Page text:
Technical and scientific issues are obviously important, but organisational, coordination, political issues play a major role. Technologies exist and develop fast, but at the same time the infrastructure that sustains them must be created. The challenges ahead depend on a coherent strategy involving not only the best methods and research but also policy dimensions. The concept behind the relevance of policy issues and best practices around LRs can be synthesised considering “data as public good”.
I think that a coherent LR ecosystem also requires an effort towards a culture of “service to the community”, where everyone has to contribute. Adopting policies that go in the direction of Open Science must become common practice. This “cultural change” is not a minor issue. It was in this spirit that I introduced at LREC initiatives such as the LRE Map and Share your LRs as steps towards shaping an open scientific information space.
General chair at COLING 2016 in Osaka
Recently I started to advocate the need for reproducibility and replicability of research results – at the basis of scientific practice – in our field. We discussed this issue at an ELRA workshop, where I pushed Antonio Branco to organise a workshop on these topics at LREC2016. The importance of the topic led me to think that we had to give a sign of its importance also in the LRE Journal: Nancy Ide agreed, and we recently decided to have in the journal a special type of papers devoted to these aspects.
I am proud to have the possibility – through ELRA, LREC and LREJ – to contribute to shaping an open scientific information space for the future of our field. I have always felt it is our duty to use the means that we have in our hands to try to shape the future. In this case to play a role in how to change scientific practice and have an impact on our overall scientific enterprise.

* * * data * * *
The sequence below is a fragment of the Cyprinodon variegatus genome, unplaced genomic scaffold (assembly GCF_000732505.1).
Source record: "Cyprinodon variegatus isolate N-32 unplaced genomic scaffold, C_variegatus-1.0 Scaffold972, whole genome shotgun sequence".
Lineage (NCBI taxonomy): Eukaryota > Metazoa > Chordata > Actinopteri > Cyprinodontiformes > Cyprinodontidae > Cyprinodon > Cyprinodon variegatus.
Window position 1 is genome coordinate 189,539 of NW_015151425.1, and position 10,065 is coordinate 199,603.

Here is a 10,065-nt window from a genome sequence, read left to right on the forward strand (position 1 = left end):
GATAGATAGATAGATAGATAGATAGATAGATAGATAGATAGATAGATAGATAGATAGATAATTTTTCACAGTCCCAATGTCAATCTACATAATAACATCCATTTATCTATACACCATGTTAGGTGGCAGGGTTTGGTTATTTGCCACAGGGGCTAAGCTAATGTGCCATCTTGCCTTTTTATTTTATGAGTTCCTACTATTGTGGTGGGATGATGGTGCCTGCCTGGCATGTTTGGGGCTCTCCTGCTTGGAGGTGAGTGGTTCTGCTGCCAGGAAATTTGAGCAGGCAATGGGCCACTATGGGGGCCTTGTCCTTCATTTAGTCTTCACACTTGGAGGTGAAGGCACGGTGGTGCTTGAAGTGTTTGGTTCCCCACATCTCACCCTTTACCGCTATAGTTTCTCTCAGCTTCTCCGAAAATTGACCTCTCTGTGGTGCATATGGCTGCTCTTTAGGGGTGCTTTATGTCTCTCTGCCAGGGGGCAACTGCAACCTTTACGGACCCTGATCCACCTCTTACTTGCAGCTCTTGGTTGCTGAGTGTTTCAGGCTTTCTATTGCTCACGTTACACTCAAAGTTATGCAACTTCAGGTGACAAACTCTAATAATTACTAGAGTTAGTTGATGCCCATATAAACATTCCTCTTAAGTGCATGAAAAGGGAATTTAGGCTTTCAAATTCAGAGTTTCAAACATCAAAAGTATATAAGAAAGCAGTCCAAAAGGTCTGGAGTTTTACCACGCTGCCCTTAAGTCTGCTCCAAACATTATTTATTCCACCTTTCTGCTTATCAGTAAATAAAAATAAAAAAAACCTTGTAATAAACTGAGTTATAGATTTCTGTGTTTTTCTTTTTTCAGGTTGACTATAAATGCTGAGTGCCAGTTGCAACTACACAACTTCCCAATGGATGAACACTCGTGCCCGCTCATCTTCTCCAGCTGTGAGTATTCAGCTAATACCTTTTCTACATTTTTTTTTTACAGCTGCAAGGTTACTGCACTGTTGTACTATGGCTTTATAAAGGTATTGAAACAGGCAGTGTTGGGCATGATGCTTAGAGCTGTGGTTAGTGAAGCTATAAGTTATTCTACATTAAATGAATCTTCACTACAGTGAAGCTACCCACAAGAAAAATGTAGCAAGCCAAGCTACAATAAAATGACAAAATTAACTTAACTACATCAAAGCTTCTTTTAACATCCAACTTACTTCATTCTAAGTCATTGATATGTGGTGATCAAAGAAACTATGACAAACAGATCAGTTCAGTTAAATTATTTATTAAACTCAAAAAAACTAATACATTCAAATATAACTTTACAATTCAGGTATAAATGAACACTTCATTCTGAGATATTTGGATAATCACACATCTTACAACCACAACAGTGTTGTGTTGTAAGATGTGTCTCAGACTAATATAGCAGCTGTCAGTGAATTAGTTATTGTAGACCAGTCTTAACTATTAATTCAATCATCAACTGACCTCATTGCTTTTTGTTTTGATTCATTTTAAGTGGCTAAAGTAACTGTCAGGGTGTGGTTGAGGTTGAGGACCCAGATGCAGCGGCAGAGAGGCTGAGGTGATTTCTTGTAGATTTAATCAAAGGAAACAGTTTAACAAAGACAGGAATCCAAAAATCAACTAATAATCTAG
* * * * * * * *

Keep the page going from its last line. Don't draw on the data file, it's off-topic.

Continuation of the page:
The importance of the people around you: few anecdotes
In my long path through LRs, I became friend with so many colleagues all over the world (almost all the leading figures of a generation) and felt their closeness in many occasions. Over the years I realised how this was influential to me: they somehow shaped me and sometimes it is difficult to disentangle the professional and personal life.
Just few sparse memories:
After my presentation at COLING 1982 in Prague, Don Walker invited me at a small workshop in Stanford. I was young and was sitting together with the most important people in the field, from Martin Kay to Sture Allen. Back in Pisa I thought I would never have again such a wonderful year! I was wrong. Since then I had so many wonderful opportunities, recognitions, much more than I deserved. Lesson: so many unexpected things may happen in life.
Preparing for LREC 2016 in Portoroz
From Zampolli I learned many things. I mention a simple one: you must both look at the details and be able to see the whole picture, projecting it into the future. I like both: precision and creativity. He had many visions for the future of the field, I hope I had some good ones too.
Ralph Grisham once saying at a workshop in Pisa: “You go to dinner with Nicoletta and standards come up”.
I like Facebook also because through it I exchanged memories with Chuck Fillmore in his last years, when he wanted to remember the past with his friends.